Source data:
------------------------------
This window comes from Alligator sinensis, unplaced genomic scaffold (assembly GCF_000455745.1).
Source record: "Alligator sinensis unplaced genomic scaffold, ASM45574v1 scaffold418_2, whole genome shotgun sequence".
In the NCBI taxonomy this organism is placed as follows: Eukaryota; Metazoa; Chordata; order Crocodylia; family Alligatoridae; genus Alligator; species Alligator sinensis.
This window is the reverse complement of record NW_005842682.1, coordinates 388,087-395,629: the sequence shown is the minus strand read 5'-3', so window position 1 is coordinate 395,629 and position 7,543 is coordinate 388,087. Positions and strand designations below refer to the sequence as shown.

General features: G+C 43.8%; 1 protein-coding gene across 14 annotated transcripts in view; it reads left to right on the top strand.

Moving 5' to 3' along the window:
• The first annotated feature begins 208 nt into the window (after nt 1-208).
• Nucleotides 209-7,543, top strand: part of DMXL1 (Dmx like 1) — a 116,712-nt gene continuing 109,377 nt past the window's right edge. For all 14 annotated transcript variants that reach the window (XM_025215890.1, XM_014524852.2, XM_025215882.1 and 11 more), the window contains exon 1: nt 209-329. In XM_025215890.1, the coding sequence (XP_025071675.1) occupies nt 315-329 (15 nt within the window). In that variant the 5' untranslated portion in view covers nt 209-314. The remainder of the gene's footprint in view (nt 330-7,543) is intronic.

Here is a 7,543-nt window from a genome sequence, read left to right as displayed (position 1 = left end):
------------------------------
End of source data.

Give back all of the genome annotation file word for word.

This window comes from Alligator sinensis, unplaced genomic scaffold (assembly GCF_000455745.1).
Source record: "Alligator sinensis unplaced genomic scaffold, ASM45574v1 scaffold418_2, whole genome shotgun sequence".
In the NCBI taxonomy this organism is placed as follows: Eukaryota; Metazoa; Chordata; order Crocodylia; family Alligatoridae; genus Alligator; species Alligator sinensis.
This window is the reverse complement of record NW_005842682.1, coordinates 388,087-395,629: the sequence shown is the minus strand read 5'-3', so window position 1 is coordinate 395,629 and position 7,543 is coordinate 388,087. Positions and strand designations below refer to the sequence as shown.

General features: G+C 43.8%; 1 protein-coding gene across 14 annotated transcripts in view; it reads left to right on the top strand.

Moving 5' to 3' along the window:
• The first annotated feature begins 208 nt into the window (after nt 1-208).
• Nucleotides 209-7,543, top strand: part of DMXL1 (Dmx like 1) — a 116,712-nt gene continuing 109,377 nt past the window's right edge. For all 14 annotated transcript variants that reach the window (XM_025215890.1, XM_014524852.2, XM_025215882.1 and 11 more), the window contains exon 1: nt 209-329. In XM_025215890.1, the coding sequence (XP_025071675.1) occupies nt 315-329 (15 nt within the window). In that variant the 5' untranslated portion in view covers nt 209-314. The remainder of the gene's footprint in view (nt 330-7,543) is intronic.

Here is a 7,543-nt window from a genome sequence, read left to right as displayed (position 1 = left end):